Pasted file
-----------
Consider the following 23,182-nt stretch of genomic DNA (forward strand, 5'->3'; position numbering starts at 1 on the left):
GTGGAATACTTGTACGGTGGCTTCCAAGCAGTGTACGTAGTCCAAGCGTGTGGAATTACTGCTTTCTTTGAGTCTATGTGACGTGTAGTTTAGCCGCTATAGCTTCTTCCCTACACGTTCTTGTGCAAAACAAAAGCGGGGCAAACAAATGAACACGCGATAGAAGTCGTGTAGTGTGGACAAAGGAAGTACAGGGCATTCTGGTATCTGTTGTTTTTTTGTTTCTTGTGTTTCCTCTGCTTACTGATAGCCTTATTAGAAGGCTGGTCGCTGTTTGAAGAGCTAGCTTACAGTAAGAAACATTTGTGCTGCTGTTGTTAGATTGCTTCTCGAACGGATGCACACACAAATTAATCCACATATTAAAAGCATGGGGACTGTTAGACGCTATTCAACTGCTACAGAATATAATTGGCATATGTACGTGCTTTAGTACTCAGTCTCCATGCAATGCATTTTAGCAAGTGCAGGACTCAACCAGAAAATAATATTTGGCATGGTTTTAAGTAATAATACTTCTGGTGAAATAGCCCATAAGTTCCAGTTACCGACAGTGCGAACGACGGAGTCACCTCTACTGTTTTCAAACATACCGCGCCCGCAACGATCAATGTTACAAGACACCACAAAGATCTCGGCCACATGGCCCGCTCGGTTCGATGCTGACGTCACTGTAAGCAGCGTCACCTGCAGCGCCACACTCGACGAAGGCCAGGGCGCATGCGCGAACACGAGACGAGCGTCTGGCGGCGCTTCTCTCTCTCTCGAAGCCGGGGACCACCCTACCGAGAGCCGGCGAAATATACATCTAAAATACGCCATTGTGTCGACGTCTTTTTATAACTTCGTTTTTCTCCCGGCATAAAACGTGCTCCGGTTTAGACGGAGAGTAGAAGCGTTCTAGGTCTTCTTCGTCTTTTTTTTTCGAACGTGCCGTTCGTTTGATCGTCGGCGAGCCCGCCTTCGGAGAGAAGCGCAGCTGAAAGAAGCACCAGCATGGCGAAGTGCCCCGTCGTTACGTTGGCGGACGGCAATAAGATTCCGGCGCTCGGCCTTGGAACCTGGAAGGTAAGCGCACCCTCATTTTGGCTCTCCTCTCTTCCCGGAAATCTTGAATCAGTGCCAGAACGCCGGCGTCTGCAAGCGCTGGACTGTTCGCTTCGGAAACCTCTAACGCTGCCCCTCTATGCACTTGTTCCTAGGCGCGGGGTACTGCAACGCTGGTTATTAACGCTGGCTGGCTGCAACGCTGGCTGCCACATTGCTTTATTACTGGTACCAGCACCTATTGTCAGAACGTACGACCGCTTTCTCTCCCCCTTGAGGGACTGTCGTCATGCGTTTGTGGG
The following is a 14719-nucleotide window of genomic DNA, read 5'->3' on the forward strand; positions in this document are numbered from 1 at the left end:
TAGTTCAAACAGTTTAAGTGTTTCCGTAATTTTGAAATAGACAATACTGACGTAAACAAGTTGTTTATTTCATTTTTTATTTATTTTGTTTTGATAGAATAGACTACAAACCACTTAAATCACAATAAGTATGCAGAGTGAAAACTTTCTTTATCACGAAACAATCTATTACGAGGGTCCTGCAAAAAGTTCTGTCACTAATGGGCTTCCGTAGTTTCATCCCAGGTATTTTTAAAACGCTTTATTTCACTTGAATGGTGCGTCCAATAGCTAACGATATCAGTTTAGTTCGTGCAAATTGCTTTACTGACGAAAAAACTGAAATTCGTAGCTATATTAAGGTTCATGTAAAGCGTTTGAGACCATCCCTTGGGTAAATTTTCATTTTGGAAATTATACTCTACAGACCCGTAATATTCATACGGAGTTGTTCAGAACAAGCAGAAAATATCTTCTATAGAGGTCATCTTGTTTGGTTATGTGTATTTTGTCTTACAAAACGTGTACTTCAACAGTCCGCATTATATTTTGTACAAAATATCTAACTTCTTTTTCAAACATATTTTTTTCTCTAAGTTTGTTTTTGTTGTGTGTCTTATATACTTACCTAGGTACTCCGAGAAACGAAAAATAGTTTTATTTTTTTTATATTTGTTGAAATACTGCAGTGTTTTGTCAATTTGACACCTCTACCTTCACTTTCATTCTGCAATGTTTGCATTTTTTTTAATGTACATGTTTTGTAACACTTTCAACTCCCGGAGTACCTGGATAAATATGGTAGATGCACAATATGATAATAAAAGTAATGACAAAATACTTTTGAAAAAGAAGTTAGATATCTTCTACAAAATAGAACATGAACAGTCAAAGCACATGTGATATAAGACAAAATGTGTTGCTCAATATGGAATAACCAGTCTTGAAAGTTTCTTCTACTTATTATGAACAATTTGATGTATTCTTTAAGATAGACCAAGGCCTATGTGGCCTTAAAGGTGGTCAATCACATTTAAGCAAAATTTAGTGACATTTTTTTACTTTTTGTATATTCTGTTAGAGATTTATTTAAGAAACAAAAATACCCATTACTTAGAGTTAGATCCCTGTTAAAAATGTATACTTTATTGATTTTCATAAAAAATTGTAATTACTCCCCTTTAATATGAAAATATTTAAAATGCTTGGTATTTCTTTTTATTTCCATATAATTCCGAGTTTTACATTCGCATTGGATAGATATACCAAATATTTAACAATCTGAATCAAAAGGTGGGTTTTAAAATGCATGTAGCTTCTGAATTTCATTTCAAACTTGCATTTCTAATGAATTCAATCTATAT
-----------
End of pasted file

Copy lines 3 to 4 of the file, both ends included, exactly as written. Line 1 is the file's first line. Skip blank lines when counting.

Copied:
The following is a 14719-nucleotide window of genomic DNA, read 5'->3' on the forward strand; positions in this document are numbered from 1 at the left end:
TAGTTCAAACAGTTTAAGTGTTTCCGTAATTTTGAAATAGACAATACTGACGTAAACAAGTTGTTTATTTCATTTTTTATTTATTTTGTTTTGATAGAATAGACTACAAACCACTTAAATCACAATAAGTATGCAGAGTGAAAACTTTCTTTATCACGAAACAATCTATTACGAGGGTCCTGCAAAAAGTTCTGTCACTAATGGGCTTCCGTAGTTTCATCCCAGGTATTTTTAAAACGCTTTATTTCACTTGAATGGTGCGTCCAATAGCTAACGATATCAGTTTAGTTCGTGCAAATTGCTTTACTGACGAAAAAACTGAAATTCGTAGCTATATTAAGGTTCATGTAAAGCGTTTGAGACCATCCCTTGGGTAAATTTTCATTTTGGAAATTATACTCTACAGACCCGTAATATTCATACGGAGTTGTTCAGAACAAGCAGAAAATATCTTCTATAGAGGTCATCTTGTTTGGTTATGTGTATTTTGTCTTACAAAACGTGTACTTCAACAGTCCGCATTATATTTTGTACAAAATATCTAACTTCTTTTTCAAACATATTTTTTTCTCTAAGTTTGTTTTTGTTGTGTGTCTTATATACTTACCTAGGTACTCCGAGAAACGAAAAATAGTTTTATTTTTTTTATATTTGTTGAAATACTGCAGTGTTTTGTCAATTTGACACCTCTACCTTCACTTTCATTCTGCAATGTTTGCATTTTTTTTAATGTACATGTTTTGTAACACTTTCAACTCCCGGAGTACCTGGATAAATATGGTAGATGCACAATATGATAATAAAAGTAATGACAAAATACTTTTGAAAAAGAAGTTAGATATCTTCTACAAAATAGAACATGAACAGTCAAAGCACATGTGATATAAGACAAAATGTGTTGCTCAATATGGAATAACCAGTCTTGAAAGTTTCTTCTACTTATTATGAACAATTTGATGTATTCTTTAAGATAGACCAAGGCCTATGTGGCCTTAAAGGTGGTCAATCACATTTAAGCAAAATTTAGTGACATTTTTTTACTTTTTGTATATTCTGTTAGAGATTTATTTAAGAAACAAAAATACCCATTACTTAGAGTTAGATCCCTGTTAAAAATGTATACTTTATTGATTTTCATAAAAAATTGTAATTACTCCCCTTTAATATGAAAATATTTAAAATGCTTGGTATTTCTTTTTATTTCCATATAATTCCGAGTTTTACATTCGCATTGGATAGATATACCAAATATTTAACAATCTGAATCAAAAGGTGGGTTTTAAAATGCATGTAGCTTCTGAATTTCATTTCAAACTTGCATTTCTAATGAATTCAATCTATAT